• Presented at the 2001 NCPV Program Review Meeting: Group III-nitride-arsenide materials were studied by SIMS, XRD, and Profiler to determine small amounts of nitrogen that can lower the alloys bandgap significantly.
  • Imaging time-of-flight secondary ion mass spectrometry (TOF-SIMS) is used to study the localization of heterocyclic amines in MCF7 line of human breast cancer cells. The detection sensitivities of a model rodent mutagen, 2-amino-1-methyl-6-phenylimidazo[4,5-b]pyridine (PhIP) were determined. Following an established criteria for the determination of status of freeze-fracture cells, the distribution of PhIP in the MCF7 cells are reported.
  • The detection of chemical warfare agent residues on environmental surfaces is an important analytical activity because of the potential for proliferation of these weapons, and for environmental monitoring in areas where they are stored. Historically, one of the most widely used agents has been bis(2-chloroethyl) sulfide, also known as mustard gas and HD. It was initially used in combat in 1917; by the end of the First World War, more than 16% of all casualties were due to chemicals, in most cases mustard. Manufacture of mustard is continuing to this day; consequently, there are ongoing opportunities for exposure. 2-Chloroethyl ethylmore » sulfide (CEES) is used as a simulant for mustard (HD) in a study to develop secondary ion mass spectrometry (SIMS) for rapid, semi-quantitative detection of mustard on soil. Using SIMS with single stage mass spectrometry, a signature for CEES can be unequivocally observed only at the highest concentrations (0.1 monolayer and above). Selectivity and sensitivity are markedly improved employing multiple-stage mass spectrometry using an ion trap. C{sub 2}H{sub 5}SC{sub 2}H{sub 4}{sup +} from CEES eliminates C{sub 2}H{sub 4} and H{sub 2}S, which are highly diagnostic. CEES was detected at 0.0012 monolayer on soil. A single analysis could be conducted in under 5 minutes.« less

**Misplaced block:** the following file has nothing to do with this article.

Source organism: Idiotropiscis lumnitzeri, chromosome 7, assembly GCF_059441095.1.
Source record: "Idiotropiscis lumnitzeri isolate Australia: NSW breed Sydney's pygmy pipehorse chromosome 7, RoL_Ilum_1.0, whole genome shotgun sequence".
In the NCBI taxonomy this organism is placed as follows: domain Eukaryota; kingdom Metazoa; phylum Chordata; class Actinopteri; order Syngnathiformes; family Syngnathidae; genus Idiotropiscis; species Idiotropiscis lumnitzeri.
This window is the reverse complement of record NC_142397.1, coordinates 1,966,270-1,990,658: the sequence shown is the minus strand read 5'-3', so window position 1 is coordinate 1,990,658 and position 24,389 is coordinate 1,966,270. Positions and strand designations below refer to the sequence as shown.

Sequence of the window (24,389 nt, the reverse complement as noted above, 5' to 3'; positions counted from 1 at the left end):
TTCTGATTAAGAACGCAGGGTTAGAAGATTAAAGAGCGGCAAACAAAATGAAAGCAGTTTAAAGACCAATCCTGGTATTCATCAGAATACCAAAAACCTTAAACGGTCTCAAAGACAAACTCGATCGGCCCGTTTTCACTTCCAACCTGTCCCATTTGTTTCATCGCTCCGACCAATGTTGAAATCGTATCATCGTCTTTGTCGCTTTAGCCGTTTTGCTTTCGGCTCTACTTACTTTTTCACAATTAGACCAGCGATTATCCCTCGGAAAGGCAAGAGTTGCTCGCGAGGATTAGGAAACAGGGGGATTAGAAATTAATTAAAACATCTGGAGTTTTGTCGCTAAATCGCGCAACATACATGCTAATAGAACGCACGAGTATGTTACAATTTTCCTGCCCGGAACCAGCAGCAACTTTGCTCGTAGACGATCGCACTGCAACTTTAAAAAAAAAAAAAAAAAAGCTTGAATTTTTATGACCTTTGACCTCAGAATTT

• Corrosion of metals is an extremely important field with great economic and engineering implications at the Oak Ridge Y-12 Plant. To effectively combat corrosion, one must understand the processes occurring. This paper shows the utility of Secondary Ion Mass Spectrometry (SIMS) data for elucidating the processes occurring in one particular corrosion process - the oxidation of uranium by water - and for validating a theoretical model. It had long been known that the oxidation of uranium by water is retarded by the presence of oxygen gas and the retardation has been assumed to occur by site blocking at the surface.more » However, when alternate isotopic exposures were made, followed by exposure to a mixture of /sup 16/O/sub 2/ and /sup 18/OH/sub 2/, the rapid exchange of /sup 16/O and /sup 18/O occurred in the oxide layer, but the further oxidation by water in this and subsequent exposures was retarded for up to 21 hours. This shows graphically that OH/sub 2/ is not held up at the surface and that the retarding mechanism is effective at the oxide/metal interface rather than at the surface. The effectiveness of the O/sub 2/ to retard the further water oxidation was much reduced if no water-formed oxide layer were present. The effectiveness was also crystallite related. 12 refs., 5 figs.« less